Puppet Data Library
Puppet Data Library
The Puppet Data Library (PDL) consists of two elements:
- The large amount of data Puppet automatically collects about your infrastructure.
- The formats and APIs Puppet uses to expose that data.
Sysadmins can access information from the PDL with their choice of tools, including familiar scripting languages like Ruby, Perl, and Python. This data can be used to build custom reports, add to existing data sets, or automate repetitive tasks.
Right now, the Puppet Data Library consists of three different data services:
PuppetDB is an optional add-on for Puppet, and a built-in part of Puppet Enterprise 3.0 and later.
PuppetDB stores up-to-date copies of every node’s facts, resource catalogs, and run reports as part of each Puppet run. External tools can easily query and search all of this data over a stable, versioned HTTP query API. This is a more full-featured replacement for Puppet’s older Inventory Service interface, and it enables entirely new functionality like class, resource, and event searches.
- See the documentation for PuppetDB’s query API here.
- Since PuppetDB receives all facts for all nodes, you can extend its data with custom facts on your puppet master server.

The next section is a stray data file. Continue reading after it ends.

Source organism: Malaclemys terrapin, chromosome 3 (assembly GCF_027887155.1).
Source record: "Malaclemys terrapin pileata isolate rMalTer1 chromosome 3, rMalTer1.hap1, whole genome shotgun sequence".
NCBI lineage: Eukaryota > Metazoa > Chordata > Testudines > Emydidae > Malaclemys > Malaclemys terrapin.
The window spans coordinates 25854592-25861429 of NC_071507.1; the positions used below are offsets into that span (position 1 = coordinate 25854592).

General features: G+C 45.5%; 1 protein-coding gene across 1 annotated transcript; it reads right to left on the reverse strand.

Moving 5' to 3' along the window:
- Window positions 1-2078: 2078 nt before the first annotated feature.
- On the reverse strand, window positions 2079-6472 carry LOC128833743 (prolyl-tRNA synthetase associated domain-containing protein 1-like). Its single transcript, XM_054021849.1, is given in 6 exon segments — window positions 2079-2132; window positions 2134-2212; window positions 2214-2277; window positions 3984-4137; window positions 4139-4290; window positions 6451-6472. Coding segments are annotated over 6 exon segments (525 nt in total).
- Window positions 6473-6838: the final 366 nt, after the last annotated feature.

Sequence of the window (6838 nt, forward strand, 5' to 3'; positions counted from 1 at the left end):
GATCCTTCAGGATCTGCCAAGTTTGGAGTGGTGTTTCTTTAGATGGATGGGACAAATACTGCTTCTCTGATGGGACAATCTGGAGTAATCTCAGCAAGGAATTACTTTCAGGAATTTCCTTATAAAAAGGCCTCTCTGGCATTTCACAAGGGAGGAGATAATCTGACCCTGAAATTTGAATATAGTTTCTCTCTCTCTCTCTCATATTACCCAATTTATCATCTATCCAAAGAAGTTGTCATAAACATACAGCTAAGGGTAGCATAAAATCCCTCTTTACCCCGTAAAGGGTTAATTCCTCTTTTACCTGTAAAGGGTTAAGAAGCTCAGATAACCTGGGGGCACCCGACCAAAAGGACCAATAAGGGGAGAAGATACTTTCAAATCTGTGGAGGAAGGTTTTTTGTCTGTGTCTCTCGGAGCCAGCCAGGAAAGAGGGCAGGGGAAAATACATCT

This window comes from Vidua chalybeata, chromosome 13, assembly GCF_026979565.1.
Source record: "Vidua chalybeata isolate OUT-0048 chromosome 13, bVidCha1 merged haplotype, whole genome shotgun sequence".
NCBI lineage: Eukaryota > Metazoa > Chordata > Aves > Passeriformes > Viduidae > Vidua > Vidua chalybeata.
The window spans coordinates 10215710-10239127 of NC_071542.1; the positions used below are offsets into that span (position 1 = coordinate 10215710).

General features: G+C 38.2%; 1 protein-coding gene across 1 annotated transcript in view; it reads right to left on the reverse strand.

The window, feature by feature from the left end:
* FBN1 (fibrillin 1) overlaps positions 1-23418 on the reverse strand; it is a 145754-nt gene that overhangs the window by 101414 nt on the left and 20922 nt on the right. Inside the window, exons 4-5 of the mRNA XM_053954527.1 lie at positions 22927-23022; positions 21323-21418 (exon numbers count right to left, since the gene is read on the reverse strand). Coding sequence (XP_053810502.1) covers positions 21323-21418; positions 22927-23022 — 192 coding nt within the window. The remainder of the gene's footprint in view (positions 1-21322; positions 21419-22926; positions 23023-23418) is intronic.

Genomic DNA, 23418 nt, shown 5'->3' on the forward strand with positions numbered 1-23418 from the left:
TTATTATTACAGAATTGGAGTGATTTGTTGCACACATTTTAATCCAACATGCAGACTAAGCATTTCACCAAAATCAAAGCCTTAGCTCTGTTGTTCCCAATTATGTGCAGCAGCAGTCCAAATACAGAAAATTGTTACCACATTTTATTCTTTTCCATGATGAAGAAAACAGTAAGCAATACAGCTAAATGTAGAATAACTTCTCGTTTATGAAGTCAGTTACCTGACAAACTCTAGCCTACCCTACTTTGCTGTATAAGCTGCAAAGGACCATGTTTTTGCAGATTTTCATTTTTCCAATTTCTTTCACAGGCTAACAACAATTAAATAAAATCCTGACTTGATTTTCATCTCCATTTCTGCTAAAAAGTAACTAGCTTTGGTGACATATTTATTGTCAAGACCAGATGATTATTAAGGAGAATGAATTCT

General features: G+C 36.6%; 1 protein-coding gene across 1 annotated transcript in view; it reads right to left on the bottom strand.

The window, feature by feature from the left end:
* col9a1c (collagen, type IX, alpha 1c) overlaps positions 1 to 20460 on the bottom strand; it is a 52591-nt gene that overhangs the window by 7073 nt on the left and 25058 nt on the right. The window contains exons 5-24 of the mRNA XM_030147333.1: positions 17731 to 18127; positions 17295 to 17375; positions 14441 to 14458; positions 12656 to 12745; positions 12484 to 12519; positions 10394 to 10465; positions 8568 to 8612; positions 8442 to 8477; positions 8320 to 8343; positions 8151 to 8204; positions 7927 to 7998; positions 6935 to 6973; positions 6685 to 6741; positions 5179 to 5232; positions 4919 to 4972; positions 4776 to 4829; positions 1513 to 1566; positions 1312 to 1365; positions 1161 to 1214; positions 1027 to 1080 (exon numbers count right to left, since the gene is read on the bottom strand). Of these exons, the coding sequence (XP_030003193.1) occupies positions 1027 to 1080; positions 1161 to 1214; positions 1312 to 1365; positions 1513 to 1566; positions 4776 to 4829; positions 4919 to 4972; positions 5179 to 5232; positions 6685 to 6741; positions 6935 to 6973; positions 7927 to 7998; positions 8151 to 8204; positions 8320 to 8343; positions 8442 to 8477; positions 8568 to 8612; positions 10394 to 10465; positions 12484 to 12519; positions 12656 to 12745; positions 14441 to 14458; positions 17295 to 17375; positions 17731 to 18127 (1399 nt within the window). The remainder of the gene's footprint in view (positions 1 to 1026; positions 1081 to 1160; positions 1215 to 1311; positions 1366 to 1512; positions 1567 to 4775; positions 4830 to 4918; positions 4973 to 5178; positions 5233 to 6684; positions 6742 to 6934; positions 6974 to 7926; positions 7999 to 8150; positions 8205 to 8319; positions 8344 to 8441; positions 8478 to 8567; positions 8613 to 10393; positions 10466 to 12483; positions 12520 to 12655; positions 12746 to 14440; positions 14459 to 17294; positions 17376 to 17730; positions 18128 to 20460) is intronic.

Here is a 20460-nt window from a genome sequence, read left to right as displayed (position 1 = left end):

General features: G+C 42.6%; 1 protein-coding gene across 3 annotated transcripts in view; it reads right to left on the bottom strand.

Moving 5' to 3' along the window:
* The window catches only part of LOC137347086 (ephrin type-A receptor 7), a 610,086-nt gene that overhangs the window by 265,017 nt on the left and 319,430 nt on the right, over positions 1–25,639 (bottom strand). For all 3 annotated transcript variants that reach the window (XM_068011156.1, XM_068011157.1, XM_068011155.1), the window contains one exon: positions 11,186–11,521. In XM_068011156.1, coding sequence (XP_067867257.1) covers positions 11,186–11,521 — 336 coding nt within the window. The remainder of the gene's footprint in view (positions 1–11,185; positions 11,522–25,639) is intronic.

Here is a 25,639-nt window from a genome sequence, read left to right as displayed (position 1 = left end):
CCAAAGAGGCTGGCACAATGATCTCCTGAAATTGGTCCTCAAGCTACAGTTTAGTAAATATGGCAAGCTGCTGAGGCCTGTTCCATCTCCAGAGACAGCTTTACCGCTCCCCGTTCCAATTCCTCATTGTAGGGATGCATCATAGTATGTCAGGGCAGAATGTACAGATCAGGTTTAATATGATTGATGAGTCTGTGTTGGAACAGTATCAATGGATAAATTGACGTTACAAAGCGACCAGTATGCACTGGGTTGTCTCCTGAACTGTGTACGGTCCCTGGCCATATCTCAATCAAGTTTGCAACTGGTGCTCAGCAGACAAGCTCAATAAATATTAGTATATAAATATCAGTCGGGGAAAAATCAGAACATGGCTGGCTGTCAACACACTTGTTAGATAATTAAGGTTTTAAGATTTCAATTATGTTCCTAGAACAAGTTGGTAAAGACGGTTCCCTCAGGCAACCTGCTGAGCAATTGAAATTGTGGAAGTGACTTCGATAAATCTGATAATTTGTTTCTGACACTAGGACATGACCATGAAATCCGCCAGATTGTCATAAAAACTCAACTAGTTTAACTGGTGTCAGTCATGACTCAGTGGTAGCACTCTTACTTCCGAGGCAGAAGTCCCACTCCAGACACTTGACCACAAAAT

EXAMPLE: Using the old Puppet Inventory Service, a customer automated the validation and reporting of their servers’ warranty status. Their automation regularly retrieved the serial numbers of all servers in the data center, then checked them against the hardware vendor’s warranty database using the vendor’s public API to determine the warranty status for each.
Using PuppetDB’s improvements over the inventory API, it would also be possible to correlate serial number data with what the machines were actually being used for, by getting lists of the Puppet classes being applied to each machine.
Puppet Run Report Service
The Puppet Run Report Service provides push access to the reports that every node submits after each Puppet run. By writing a custom report processor, you can divert these reports to any custom service, which can use them to determine whether a Puppet run was successful, or dig deeply into the specific changes for each and every resource under management for every node.
You can also write out-of-band report processors that consume the YAML files written to disk by the puppet master’s default report handler.
Puppet Resource Dependency Graph
The Puppet Resource Dependency Graph provides a complete, mathematical graph of the dependencies between resources under management by Puppet. These graphs, which are stored in .dot format, can be used with any commercial or open source visualization tool to uncover hidden linkages and help understand how your resources interconnect to provide working services.
EXAMPLE: Using the Puppet Resource Dependency Graph and Gephi, a visualization tool, a customer identified unknown dependencies within a complicated set of configuration modules. They used this knowledge to re-write parts of the modules to get better performance.